My Home Remedies

Pregnancy Home Remedy Comments

3 Comments for the Pregnancy Home Remedy


Be careful when drink teas in pregnancy! Especially if you have any preterm contractions. Raspberry tea leaves are know to cause contractions and labor. My OBGYN informed me of this. I am working on my fourth baby, and they have all been premature so far. Just check the ingredient list to make sure.

I suppose this would be good for those who WANT to go into labor, after they're due!

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good advice to be careful with teas, or any herbal remedy, check with your midwife. OB's dont have the time to study natural remedies so they tend to say no to everything. Midwives have experience and education.

I was two weeks early with both mine (which was erfectly fine, born at 6 lbs and some each and doubled their weight within a season! my midwive had me drinking red rasberry leaf tea ontop of the herbal tea i had been drinking the whole pregnancy, since the 36th week. I had a four hour labor my second birth which was done at home with the midwife. no complications infact i am sure i birthed an incredibly perfect magnificent ascended being.

Find a midwife, doctors arent truely equipped for the spiritual birth that is labor delivery and post partum care!


Actually red raspberry leaf tea is good for pregnancy, strengthening and better preparing the uterus for labor. Doctors warn against it based on a VERY flawed 1954 study involving guinea pigs.

First recorded in the 1500’s, red raspberry leaf tea (Rubus ideas) has been used for centuries in Europe, China, and both North and South America. This popular tea has earned the reputation of 'herb-supreme' amongst pregnant women. According to folklore it can relieve almost any discomfort of pregnancy from morning sickness to leg cramps. And there may be good reason for its reputation.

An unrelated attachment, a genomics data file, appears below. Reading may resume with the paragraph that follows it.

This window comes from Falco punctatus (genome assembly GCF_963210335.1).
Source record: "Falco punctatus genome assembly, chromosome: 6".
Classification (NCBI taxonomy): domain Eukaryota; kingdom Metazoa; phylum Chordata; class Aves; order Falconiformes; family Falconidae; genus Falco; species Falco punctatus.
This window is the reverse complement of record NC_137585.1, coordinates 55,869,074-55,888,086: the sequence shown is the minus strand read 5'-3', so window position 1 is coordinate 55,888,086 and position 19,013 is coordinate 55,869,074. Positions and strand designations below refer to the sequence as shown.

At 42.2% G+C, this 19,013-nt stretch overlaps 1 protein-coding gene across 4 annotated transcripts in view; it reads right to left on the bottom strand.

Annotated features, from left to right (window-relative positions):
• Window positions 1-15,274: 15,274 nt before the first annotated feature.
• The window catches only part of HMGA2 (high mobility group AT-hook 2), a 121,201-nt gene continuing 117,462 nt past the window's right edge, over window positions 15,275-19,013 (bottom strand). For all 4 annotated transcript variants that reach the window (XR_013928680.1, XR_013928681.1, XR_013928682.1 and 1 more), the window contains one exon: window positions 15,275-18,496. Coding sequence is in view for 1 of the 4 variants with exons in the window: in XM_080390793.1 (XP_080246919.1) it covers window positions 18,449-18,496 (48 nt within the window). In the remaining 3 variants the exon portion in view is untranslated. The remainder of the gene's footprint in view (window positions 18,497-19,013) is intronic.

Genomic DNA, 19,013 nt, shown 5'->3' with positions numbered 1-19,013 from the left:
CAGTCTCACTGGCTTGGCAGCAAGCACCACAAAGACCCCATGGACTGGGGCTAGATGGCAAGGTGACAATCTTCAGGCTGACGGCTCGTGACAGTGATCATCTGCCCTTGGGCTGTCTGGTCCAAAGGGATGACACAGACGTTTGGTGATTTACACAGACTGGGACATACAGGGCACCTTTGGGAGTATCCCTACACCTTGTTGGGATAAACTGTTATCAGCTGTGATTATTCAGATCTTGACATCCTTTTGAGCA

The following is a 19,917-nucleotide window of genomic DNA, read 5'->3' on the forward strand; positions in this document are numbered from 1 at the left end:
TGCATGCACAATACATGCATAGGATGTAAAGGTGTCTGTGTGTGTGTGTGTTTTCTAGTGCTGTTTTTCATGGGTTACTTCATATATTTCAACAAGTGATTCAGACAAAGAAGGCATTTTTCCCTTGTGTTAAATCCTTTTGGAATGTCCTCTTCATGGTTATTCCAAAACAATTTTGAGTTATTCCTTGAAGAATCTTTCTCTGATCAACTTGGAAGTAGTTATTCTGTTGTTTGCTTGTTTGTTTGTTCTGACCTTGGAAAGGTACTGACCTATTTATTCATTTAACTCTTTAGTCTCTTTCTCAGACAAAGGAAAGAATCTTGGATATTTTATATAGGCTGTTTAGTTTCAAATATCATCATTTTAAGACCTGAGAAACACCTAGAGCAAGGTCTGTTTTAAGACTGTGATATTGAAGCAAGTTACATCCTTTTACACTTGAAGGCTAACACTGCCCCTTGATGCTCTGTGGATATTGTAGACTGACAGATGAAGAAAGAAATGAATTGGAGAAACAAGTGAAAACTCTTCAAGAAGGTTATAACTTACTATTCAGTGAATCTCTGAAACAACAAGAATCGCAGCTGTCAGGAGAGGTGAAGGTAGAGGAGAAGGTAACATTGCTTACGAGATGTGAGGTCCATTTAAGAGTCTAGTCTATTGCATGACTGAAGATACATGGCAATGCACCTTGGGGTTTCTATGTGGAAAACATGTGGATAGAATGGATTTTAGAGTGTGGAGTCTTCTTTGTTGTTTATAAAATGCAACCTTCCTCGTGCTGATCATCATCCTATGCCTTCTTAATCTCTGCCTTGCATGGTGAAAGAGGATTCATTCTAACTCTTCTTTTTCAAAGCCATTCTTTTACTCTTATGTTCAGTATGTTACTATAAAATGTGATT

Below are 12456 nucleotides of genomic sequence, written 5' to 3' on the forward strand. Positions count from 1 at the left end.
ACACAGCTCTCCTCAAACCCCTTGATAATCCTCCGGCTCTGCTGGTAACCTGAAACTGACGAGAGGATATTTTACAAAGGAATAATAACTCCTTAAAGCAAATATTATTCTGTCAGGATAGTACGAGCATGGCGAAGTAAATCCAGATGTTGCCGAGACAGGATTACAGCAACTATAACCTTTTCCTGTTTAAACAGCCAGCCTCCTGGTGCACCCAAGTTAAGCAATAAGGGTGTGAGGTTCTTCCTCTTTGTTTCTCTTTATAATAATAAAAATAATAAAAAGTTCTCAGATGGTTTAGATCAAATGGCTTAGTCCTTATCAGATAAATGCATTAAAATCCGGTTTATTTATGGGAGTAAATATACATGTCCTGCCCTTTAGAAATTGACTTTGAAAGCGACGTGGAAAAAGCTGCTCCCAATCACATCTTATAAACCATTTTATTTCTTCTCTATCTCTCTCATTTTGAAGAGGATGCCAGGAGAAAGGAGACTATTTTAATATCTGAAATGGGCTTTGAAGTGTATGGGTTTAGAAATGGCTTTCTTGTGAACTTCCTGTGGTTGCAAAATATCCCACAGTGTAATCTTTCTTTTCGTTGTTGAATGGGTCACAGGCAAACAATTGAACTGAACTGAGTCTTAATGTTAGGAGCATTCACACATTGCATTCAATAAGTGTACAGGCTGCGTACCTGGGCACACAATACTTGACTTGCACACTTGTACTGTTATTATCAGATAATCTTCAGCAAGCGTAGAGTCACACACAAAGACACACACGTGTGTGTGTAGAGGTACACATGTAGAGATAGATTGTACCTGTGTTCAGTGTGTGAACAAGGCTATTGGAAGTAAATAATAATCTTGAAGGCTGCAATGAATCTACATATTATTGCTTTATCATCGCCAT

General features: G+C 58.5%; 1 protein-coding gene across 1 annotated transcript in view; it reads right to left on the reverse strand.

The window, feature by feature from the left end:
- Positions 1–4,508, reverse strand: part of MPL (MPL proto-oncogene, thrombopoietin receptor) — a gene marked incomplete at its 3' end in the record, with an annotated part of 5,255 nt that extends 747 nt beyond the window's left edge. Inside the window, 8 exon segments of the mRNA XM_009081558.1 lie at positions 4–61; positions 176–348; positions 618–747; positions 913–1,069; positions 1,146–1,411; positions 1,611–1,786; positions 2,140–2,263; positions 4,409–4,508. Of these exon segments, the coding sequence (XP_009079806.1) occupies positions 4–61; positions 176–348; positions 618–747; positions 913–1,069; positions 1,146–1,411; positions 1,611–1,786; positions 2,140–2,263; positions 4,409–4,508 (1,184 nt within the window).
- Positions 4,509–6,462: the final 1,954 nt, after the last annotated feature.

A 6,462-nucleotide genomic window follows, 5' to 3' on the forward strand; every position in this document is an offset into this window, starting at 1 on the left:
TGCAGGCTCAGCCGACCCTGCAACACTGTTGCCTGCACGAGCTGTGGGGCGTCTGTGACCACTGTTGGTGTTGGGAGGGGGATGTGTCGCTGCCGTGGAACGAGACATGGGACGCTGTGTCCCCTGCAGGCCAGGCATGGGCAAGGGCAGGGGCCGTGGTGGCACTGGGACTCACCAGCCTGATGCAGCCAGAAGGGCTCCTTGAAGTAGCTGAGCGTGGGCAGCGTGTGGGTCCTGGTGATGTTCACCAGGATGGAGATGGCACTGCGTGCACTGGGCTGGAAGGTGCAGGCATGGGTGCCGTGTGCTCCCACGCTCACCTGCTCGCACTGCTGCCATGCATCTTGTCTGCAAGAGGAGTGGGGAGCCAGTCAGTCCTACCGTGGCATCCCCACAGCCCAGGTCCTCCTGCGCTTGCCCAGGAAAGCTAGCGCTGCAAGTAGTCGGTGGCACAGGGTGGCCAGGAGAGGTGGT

Red raspberry leaf tea is very high in an assortment of nutrients including calcium, iron, and B vitamins, all of which are very important during pregnancy. The herb also contains a variety of chemicals -most of which have yet to be identified- that produce a direct effect on the pregnant uterus. They have been shown to strengthen the uterine wall, relax smooth muscle, and help to make delivery easier and speedier by helping the uterus contract more efficiently.

Historically women have taken raspberry leaf tea throughout their pregnancies up to and including childbirth. Many mothers extol this herb's ability to make childbirth easier and less painful. In a letter to the editor of the medical journal The Lancet, Dr. Violet Russel wrote 'somewhat shamefacedly I have encouraged expectant mothers to drink this infusion. In a great many cases labour has been free and easy from muscular spasm.'

Some women also drink the tea throughout their labour, or suck on frozen cubes made beforehand. It reportedly helps expel the placenta, and its nutritional value is thought to be responsible for encouraging and enriching the mother's breastmilk. Many women continue to drink the tea long after childbirth as it is thought to help restore the reproductive system and continue to help nourish the new mother.

Studies have not yet been done to give us statistical data on the use of raspberry leaf tea, but as more women and health professionals discover its potential, its popularity will surely continue to grow. This is one herb that all pregnant women should have in their cupboards!

NOTE: Some medical and popular media make reference to raspberry leaf tea as something to avoid during pregnancy for risk of miscarriage. This notion stems from a study conducted in 1954 where fractions were isolated from Rubus sp. and applied in vitro to the uterine tissues of guinea pigs and frogs. The scientists discovered such things as one fraction acted as a spasmolytic whereas another caused uterine contractions. Herein lies the risk of isolating the parts of a whole. When used as a whole plant, neither action is exacerbated and the herb is deemed safe. If a mother is prone to miscarriages she may feel safer avoiding raspberry until the third trimester. This is an herb with centuries of safe use behind it, there is usually little cause for concern.

C.J. Briggs and K. Briggs, Canadian Pharmaceutical Journal, April 1997
Rosemary Gladstar, Herbal Healing for Women, Fireside, 1993
Richard Mabey, The New Age Herbalist, Gaia Books, 1988
Susun S. Weed, Wise Woman Herbal for the Childbearing Year, Ash tree Publishing, 1986
Joy Gardner, Healing Yourself During Pregnancy, The Crossing Press, 1987


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